Moving beyond ethical idealism – the price to pay for conquering the mainstream?
While this finding is based on a longitudinal empirical study, I have made a similar point in a conceptual paper reflecting on the effects of instrumentalization in the realm of CSR more broadly. To quote myself (at length):
“As a result [of instrumentalization], it is now all too easy to speak of CSR without making any mention of ‘ethics’ or bringing up moral issues or dilemmas; a development that can lead to a strangely depersonalized understanding of responsibility and which raises questions about the relevance of ethics for CSR altogether. Whether this is a problem or not is of course debatable. On the one hand, it can be considered as a sign of progress in the sense that the CSR debate (and CSR as corporate practice) has decidedly moved beyond ethical idealism and the subjectivity/arbitrariness that may be associated with individual values and choices. CSR has developed into a socially embedded, highly institutionalized and material phenomenon. On the other, it is worth pondering what, if anything, has been lost on the path to (apparent) victory in the public realm of ideas. Is the displacement of ‘ethics’ a sign that the responsibility discourse has lost its normative bearings and that this has been the price to pay for conquering the mainstream?”
A practitioner’s perspective on values & materiality: We can have it all – (can we?)
Frances Iris Lu gave a presentation of the evolution of materiality and materiality assessments in recent years, drawing on her experience from KPMG and Mærsk. She showed how materiality assessments can often, in practice, be rather loose exercises bereft of analytical rigor, but also how it is possible to add more rigor to the process. One key feature (and possible limitation) of a conventional materiality assessment is that it tends to focus strongly on the risk as opposed to the opportunity side of responsibility, making it difficult to reconcile with policies aiming to create (shared) value.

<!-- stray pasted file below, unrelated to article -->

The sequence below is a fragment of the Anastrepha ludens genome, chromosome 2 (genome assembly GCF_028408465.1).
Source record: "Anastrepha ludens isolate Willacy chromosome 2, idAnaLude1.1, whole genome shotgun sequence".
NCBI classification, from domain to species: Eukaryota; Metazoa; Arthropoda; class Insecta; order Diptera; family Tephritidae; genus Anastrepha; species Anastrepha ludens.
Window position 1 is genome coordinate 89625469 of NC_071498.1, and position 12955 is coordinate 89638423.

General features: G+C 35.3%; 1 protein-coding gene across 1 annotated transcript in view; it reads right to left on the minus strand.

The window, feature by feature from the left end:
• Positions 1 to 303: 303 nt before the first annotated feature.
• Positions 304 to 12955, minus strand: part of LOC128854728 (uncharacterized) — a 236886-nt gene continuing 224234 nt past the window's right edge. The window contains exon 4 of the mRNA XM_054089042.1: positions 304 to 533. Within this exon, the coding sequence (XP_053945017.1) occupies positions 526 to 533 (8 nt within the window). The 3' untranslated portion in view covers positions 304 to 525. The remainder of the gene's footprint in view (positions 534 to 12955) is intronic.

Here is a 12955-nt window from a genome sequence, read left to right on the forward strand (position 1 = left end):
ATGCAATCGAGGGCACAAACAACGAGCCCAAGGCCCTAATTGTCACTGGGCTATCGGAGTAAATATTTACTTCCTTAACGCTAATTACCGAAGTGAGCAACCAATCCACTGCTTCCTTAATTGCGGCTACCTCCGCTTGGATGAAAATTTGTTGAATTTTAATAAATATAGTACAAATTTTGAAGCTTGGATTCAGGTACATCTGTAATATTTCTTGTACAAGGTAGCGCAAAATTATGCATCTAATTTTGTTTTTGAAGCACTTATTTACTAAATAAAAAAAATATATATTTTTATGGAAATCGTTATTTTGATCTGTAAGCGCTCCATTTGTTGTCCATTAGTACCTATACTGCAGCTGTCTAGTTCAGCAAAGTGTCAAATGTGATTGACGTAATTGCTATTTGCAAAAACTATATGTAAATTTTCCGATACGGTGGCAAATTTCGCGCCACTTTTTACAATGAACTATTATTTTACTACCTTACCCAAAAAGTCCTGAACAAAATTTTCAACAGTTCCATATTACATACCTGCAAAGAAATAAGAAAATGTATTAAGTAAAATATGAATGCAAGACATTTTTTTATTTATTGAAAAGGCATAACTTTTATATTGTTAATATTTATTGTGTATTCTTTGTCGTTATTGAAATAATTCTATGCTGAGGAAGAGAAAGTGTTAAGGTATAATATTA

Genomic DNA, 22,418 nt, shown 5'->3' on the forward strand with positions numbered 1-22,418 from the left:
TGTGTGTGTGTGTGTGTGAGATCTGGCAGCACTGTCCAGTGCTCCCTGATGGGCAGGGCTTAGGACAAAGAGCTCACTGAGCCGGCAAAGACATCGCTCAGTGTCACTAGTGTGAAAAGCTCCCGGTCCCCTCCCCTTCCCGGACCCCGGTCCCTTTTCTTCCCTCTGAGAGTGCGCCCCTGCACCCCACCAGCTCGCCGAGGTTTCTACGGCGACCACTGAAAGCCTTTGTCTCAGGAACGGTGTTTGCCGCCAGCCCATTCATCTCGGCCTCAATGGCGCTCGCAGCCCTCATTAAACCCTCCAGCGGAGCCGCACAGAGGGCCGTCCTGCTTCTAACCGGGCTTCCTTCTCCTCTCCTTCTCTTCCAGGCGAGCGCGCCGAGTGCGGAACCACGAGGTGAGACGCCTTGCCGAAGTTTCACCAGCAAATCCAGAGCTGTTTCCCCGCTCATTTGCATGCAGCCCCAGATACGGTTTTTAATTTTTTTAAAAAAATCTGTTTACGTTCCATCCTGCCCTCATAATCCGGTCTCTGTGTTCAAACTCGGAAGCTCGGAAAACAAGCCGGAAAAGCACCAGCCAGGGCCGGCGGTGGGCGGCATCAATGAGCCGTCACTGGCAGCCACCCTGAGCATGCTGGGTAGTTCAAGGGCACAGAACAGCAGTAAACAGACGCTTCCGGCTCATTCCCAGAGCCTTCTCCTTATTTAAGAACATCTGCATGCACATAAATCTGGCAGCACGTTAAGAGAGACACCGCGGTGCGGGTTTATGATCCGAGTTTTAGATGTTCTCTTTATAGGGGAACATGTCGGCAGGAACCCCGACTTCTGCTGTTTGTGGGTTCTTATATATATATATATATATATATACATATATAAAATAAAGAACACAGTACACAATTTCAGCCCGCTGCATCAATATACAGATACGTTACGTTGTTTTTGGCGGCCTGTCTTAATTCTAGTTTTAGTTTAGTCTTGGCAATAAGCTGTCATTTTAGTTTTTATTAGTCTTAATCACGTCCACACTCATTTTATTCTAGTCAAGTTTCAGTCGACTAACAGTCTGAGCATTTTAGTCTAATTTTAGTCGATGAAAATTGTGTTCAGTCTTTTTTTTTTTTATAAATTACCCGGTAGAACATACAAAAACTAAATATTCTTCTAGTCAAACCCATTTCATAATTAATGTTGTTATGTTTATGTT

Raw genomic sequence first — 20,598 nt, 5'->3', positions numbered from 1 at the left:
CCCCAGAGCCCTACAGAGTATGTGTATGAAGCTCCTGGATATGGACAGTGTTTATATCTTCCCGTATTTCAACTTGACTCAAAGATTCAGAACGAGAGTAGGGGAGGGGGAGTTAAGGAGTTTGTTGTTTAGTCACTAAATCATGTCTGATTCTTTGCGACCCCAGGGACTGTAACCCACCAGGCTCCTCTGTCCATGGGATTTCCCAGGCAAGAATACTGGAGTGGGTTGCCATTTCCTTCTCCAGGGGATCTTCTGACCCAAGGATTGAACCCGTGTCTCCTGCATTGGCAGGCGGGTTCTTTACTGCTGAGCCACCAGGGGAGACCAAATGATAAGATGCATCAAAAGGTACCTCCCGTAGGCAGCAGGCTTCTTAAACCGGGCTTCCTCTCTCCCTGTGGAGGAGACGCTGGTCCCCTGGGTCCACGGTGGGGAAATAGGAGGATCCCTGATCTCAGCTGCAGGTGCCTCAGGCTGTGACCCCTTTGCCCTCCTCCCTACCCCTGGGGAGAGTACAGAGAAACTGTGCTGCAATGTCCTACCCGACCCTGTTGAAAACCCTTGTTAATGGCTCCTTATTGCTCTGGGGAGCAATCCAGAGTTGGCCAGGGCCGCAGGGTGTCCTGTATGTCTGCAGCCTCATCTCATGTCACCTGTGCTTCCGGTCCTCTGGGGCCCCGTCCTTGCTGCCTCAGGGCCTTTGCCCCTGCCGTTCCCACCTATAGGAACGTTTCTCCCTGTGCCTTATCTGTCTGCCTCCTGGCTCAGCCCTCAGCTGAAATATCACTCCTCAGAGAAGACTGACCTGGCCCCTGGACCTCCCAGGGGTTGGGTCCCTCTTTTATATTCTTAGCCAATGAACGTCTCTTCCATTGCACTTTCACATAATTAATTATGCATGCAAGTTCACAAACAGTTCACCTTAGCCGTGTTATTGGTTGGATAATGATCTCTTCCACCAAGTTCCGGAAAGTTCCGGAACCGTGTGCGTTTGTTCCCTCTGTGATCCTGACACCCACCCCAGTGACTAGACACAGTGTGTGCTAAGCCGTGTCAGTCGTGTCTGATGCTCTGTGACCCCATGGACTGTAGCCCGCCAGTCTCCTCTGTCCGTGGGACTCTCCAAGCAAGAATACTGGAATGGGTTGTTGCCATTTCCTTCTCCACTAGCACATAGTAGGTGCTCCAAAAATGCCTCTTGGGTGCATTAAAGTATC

To bridge this gap, and to make room for the company values in the account of materiality, Mærsk has created a new ‘materiality beyond the matrix’ model. Frances presented this new and more comprehensive and multi-faceted model which accounts for materiality under the three headings: Risk, Shared Value, and Responsibility. Challenging the amoralization narrative presented by Andreas, Frances argued that we are seeing a sort of pendulum swing taking place in sustainability right now where values and purpose are getting more attention – alongside the continued focus on metrics.
Materiality and Quantification in practice: The Life Cycle Assessment Lens
Finally, Niki Bey brought the quantification of sustainability through Life Cycle Assessments (LCA) into the discussion. LCA is used as a general framework to avoid the problem of cost shifting across impact categories (e.g. using less plastic might ultimately increase food waste). Although the LCA is never completely objective, we need to try to approach matters of sustainability systematically and to focus on available facts – how far can we get in terms of what we know and what we can measure, instead of focusing on subjective criteria.
A participant mentioned enthusiastically that the LCA is the most important decision-tool she has ever worked with because it makes people able to move up and down in perspective and allow them to see the bigger picture in regard to sustainability and corporate responsibilities. While LCA is usually applied as a relative measure that can be used to compare and choose between different courses of action, it can also be applied in an absolute fashion, as with the Planetary Boundaries.
Overall, the seminar brought out as many questions as it did answers. We look forward to continuing this and other adventurous discussions in future CBS Sustainability seminars.